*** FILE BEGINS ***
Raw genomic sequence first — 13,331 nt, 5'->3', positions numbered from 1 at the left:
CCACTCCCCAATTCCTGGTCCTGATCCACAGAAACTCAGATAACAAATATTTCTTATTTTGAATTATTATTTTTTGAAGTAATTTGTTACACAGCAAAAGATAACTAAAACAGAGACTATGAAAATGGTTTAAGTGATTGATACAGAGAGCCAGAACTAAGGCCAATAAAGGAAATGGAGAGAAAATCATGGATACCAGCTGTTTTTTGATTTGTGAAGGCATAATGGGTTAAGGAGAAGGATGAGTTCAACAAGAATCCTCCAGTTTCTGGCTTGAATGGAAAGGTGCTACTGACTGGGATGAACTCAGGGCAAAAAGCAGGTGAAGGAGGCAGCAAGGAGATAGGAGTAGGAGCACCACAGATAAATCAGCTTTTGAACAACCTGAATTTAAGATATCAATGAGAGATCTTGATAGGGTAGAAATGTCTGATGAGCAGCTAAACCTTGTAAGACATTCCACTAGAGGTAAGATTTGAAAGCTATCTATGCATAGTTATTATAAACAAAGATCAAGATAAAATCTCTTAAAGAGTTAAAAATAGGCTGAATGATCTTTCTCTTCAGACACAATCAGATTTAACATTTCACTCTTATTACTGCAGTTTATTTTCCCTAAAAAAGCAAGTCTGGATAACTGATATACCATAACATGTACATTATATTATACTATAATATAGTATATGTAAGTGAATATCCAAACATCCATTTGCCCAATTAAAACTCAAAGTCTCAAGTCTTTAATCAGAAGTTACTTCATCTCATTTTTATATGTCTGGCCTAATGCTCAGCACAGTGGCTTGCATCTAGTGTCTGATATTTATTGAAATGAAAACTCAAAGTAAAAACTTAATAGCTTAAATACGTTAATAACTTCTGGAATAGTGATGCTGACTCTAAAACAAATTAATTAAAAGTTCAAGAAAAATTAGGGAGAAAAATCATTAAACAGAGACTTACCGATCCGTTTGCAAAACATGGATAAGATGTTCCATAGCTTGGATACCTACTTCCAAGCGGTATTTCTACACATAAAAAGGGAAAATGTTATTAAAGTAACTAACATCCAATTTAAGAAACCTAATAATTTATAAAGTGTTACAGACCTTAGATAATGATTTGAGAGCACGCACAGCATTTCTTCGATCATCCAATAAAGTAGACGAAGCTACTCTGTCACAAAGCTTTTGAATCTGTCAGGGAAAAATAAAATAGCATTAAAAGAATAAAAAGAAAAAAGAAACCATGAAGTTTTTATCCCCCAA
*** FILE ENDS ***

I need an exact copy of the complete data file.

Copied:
Raw genomic sequence first — 13,331 nt, 5'->3', positions numbered from 1 at the left:
CCACTCCCCAATTCCTGGTCCTGATCCACAGAAACTCAGATAACAAATATTTCTTATTTTGAATTATTATTTTTTGAAGTAATTTGTTACACAGCAAAAGATAACTAAAACAGAGACTATGAAAATGGTTTAAGTGATTGATACAGAGAGCCAGAACTAAGGCCAATAAAGGAAATGGAGAGAAAATCATGGATACCAGCTGTTTTTTGATTTGTGAAGGCATAATGGGTTAAGGAGAAGGATGAGTTCAACAAGAATCCTCCAGTTTCTGGCTTGAATGGAAAGGTGCTACTGACTGGGATGAACTCAGGGCAAAAAGCAGGTGAAGGAGGCAGCAAGGAGATAGGAGTAGGAGCACCACAGATAAATCAGCTTTTGAACAACCTGAATTTAAGATATCAATGAGAGATCTTGATAGGGTAGAAATGTCTGATGAGCAGCTAAACCTTGTAAGACATTCCACTAGAGGTAAGATTTGAAAGCTATCTATGCATAGTTATTATAAACAAAGATCAAGATAAAATCTCTTAAAGAGTTAAAAATAGGCTGAATGATCTTTCTCTTCAGACACAATCAGATTTAACATTTCACTCTTATTACTGCAGTTTATTTTCCCTAAAAAAGCAAGTCTGGATAACTGATATACCATAACATGTACATTATATTATACTATAATATAGTATATGTAAGTGAATATCCAAACATCCATTTGCCCAATTAAAACTCAAAGTCTCAAGTCTTTAATCAGAAGTTACTTCATCTCATTTTTATATGTCTGGCCTAATGCTCAGCACAGTGGCTTGCATCTAGTGTCTGATATTTATTGAAATGAAAACTCAAAGTAAAAACTTAATAGCTTAAATACGTTAATAACTTCTGGAATAGTGATGCTGACTCTAAAACAAATTAATTAAAAGTTCAAGAAAAATTAGGGAGAAAAATCATTAAACAGAGACTTACCGATCCGTTTGCAAAACATGGATAAGATGTTCCATAGCTTGGATACCTACTTCCAAGCGGTATTTCTACACATAAAAAGGGAAAATGTTATTAAAGTAACTAACATCCAATTTAAGAAACCTAATAATTTATAAAGTGTTACAGACCTTAGATAATGATTTGAGAGCACGCACAGCATTTCTTCGATCATCCAATAAAGTAGACGAAGCTACTCTGTCACAAAGCTTTTGAATCTGTCAGGGAAAAATAAAATAGCATTAAAAGAATAAAAAGAAAAAAGAAACCATGAAGTTTTTATCCCCCAA